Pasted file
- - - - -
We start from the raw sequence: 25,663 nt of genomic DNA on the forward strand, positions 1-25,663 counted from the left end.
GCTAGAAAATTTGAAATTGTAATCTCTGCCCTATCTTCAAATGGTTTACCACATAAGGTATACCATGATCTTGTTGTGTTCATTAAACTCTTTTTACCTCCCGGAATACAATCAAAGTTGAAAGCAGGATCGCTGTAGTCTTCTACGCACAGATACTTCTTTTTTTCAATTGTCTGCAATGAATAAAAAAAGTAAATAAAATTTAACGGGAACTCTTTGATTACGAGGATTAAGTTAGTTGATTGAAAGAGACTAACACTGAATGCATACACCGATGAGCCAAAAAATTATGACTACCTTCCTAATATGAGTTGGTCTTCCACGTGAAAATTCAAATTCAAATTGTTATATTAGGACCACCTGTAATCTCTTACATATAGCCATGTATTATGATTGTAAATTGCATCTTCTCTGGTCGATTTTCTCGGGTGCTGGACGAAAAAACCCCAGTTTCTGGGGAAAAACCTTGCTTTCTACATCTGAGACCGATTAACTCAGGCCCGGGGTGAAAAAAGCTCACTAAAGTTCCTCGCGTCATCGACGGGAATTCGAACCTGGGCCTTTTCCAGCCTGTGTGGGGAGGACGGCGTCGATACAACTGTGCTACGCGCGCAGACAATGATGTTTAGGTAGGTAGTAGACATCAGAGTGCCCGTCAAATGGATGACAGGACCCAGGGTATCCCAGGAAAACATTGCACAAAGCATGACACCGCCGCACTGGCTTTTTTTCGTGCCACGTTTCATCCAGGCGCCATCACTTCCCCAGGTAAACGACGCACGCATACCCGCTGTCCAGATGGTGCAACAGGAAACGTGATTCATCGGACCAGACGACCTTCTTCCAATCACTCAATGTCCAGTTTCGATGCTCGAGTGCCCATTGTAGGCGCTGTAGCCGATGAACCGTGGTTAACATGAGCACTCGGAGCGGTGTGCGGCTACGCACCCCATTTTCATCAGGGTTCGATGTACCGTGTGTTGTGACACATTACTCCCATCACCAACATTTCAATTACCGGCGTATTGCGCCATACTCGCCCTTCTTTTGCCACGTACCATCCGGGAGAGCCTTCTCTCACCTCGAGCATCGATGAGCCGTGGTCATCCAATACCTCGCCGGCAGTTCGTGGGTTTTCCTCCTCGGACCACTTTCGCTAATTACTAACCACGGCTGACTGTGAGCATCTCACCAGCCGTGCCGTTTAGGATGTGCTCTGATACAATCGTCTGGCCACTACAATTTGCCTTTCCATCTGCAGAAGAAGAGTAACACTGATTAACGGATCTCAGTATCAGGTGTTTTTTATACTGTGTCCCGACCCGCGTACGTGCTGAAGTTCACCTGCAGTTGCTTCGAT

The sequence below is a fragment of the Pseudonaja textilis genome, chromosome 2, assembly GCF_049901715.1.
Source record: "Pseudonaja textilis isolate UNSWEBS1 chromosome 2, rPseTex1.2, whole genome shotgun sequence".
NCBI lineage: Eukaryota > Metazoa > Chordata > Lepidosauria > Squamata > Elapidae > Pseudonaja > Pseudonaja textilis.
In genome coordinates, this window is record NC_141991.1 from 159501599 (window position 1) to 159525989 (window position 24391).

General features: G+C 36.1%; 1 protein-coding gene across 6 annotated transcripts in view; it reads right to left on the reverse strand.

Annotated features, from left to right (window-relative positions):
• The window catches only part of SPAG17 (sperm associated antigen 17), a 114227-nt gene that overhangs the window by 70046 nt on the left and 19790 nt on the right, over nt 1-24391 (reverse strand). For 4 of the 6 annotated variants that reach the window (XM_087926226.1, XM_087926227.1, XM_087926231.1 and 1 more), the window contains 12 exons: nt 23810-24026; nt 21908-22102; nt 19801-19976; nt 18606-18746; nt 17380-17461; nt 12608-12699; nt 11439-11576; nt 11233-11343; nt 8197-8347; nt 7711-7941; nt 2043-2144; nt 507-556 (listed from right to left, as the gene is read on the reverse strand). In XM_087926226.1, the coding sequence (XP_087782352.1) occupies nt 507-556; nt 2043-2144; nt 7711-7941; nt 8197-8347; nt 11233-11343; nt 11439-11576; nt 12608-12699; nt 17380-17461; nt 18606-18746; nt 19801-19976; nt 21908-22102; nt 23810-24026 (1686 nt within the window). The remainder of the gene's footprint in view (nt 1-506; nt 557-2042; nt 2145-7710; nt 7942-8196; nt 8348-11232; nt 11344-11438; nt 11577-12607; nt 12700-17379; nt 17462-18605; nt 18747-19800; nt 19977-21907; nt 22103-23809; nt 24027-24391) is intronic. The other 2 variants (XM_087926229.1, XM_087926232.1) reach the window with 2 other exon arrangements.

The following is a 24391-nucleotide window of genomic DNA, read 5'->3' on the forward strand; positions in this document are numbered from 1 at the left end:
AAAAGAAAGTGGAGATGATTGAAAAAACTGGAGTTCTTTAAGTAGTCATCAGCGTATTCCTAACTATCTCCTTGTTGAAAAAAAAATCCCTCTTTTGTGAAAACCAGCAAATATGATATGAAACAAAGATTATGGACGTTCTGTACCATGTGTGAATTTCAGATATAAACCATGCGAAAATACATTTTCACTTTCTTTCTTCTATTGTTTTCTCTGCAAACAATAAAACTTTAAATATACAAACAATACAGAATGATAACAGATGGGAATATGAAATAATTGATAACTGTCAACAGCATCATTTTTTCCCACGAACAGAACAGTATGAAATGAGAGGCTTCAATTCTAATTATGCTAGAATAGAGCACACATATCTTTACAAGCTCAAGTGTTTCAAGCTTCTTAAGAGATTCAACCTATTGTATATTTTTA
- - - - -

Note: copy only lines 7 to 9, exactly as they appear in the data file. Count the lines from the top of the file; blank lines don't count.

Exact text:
General features: G+C 36.1%; 1 protein-coding gene across 6 annotated transcripts in view; it reads right to left on the reverse strand.

Annotated features, from left to right (window-relative positions):
• The window catches only part of SPAG17 (sperm associated antigen 17), a 114227-nt gene that overhangs the window by 70046 nt on the left and 19790 nt on the right, over nt 1-24391 (reverse strand). For 4 of the 6 annotated variants that reach the window (XM_087926226.1, XM_087926227.1, XM_087926231.1 and 1 more), the window contains 12 exons: nt 23810-24026; nt 21908-22102; nt 19801-19976; nt 18606-18746; nt 17380-17461; nt 12608-12699; nt 11439-11576; nt 11233-11343; nt 8197-8347; nt 7711-7941; nt 2043-2144; nt 507-556 (listed from right to left, as the gene is read on the reverse strand). In XM_087926226.1, the coding sequence (XP_087782352.1) occupies nt 507-556; nt 2043-2144; nt 7711-7941; nt 8197-8347; nt 11233-11343; nt 11439-11576; nt 12608-12699; nt 17380-17461; nt 18606-18746; nt 19801-19976; nt 21908-22102; nt 23810-24026 (1686 nt within the window). The remainder of the gene's footprint in view (nt 1-506; nt 557-2042; nt 2145-7710; nt 7942-8196; nt 8348-11232; nt 11344-11438; nt 11577-12607; nt 12700-17379; nt 17462-18605; nt 18747-19800; nt 19977-21907; nt 22103-23809; nt 24027-24391) is intronic. The other 2 variants (XM_087926229.1, XM_087926232.1) reach the window with 2 other exon arrangements.